Rob Ulm, above, is the principal of Jefferson Middle School in Charleston, Illinois. Last weekend, he was one of 450 runners from around the world—Mexico, Canada, France, Japan, Norway, Puerto Rico—who lined up in Sterling/Rock Falls to run the Hennepin Hundred 50K/50mi/100mi race along the Hennepin Canal State Trail.
Rob raced the 100 miler, finishing in Colona by the Quad Cities. I caught up to him sitting by the fire at the finish area waiting for his ride. Rob had crossed the line in 22:56, which earned him the larger of two finishing belt buckles for finishing within one day. His time was even more astounding for how fresh he seemed for having run 100 miles. "Fresh" is not a typical description of 100 mile finishers.
Learning where he was from, I remarked "You've got some fun terrain to run down there." When I was laying out trails across the Embarrass River's glacial ridges for Illinois Trail Corps, my GPS unit had recorded elevation gains of 200+ feet.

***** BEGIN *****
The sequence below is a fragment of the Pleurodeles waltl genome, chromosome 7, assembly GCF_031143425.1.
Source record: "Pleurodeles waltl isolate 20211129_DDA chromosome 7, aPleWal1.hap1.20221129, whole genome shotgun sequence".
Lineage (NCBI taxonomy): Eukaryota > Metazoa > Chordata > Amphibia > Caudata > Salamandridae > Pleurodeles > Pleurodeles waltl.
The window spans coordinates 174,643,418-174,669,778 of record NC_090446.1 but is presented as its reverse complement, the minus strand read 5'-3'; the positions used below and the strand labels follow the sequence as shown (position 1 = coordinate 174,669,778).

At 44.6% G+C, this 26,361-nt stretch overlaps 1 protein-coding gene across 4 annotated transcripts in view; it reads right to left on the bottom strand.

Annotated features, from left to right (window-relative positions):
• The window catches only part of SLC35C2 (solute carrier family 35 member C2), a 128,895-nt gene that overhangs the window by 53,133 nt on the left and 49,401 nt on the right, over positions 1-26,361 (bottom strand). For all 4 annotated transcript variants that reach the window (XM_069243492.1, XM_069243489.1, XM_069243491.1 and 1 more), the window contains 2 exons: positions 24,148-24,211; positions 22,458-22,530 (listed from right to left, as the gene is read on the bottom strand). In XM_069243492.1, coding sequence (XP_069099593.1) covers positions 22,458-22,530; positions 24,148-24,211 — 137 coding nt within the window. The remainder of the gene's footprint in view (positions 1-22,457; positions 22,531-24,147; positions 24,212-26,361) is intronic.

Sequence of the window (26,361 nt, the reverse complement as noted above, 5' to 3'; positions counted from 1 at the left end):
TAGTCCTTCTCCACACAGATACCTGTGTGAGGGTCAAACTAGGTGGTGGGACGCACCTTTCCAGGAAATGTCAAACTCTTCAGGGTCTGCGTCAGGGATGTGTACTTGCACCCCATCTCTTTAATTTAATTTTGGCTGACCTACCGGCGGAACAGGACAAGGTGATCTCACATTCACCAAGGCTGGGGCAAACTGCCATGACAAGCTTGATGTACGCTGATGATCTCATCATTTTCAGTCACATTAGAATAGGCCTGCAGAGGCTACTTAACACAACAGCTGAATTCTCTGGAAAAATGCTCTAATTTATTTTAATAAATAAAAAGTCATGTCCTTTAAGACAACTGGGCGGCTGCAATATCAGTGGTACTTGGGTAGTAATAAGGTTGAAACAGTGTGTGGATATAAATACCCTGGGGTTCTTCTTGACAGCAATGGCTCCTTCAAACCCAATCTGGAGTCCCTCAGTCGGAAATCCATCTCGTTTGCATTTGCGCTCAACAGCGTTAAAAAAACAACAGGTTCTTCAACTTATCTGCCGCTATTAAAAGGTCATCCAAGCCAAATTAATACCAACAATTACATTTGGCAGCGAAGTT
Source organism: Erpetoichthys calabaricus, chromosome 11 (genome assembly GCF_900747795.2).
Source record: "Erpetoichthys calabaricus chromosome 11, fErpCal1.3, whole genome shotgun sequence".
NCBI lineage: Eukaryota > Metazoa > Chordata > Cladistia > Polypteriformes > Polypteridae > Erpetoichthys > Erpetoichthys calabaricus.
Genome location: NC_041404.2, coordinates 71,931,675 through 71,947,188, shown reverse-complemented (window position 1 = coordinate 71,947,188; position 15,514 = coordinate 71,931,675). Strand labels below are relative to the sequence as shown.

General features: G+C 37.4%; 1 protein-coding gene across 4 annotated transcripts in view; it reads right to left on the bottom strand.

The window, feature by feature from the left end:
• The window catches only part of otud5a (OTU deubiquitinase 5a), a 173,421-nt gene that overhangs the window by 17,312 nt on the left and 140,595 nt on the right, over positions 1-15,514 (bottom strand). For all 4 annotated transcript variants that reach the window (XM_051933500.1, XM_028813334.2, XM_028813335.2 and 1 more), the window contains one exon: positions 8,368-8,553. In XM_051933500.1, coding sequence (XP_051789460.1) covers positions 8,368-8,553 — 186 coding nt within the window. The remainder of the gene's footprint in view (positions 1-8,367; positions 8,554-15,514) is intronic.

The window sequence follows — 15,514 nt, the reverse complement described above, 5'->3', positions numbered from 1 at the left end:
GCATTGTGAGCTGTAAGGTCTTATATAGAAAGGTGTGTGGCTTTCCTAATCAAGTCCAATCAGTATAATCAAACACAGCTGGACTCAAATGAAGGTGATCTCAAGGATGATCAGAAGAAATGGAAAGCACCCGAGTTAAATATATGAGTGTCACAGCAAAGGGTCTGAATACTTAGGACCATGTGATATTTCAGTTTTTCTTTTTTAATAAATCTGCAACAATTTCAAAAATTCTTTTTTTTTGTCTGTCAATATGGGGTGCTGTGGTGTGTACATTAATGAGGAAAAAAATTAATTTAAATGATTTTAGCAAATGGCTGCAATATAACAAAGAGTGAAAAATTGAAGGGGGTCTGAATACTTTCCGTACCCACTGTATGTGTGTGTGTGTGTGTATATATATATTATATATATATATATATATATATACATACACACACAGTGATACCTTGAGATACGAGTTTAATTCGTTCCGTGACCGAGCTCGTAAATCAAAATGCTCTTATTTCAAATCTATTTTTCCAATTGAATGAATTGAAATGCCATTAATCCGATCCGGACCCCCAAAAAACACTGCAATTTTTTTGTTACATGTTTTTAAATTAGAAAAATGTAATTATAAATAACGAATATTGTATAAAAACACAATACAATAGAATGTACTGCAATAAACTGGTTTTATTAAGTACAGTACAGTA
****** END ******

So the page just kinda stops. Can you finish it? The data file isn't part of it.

"Yeah, you know we got some fantastic new trails built this summer, just south of the lake there," said Rob. "Some group came in and built them, and man I've been running out there since the day they opened. I bet I'm out there a dozen times a month."
"Rob, that group is us. Trails for Illinois. We designed those trails. Our Illinois Trail Corps built those, for Grand Prairie Friends."
Rob was astounded. "That's crazy!"
And it is! Crazy in the best ways. Our thesis for Illinois Trail Corps has been that a low-cost, service-driven trail corps program can bring more non-motorized trails to more Illinoisans, improving their local economies, their environment, and their quality of life. Our thesis for involving ourselves in the Hennepin Hundred has been that an international event for passionate enthusiasts can bring visitors, attention and resources to the state's longest, most dire trail.
Rob drove from Charleston to run a race on the Hennepin Canal State Trail, a race we helped create, having trained on trails in his community that we built.
Trails for Illinois members, take a bow. For a tiny trails organization, sometimes we do alright.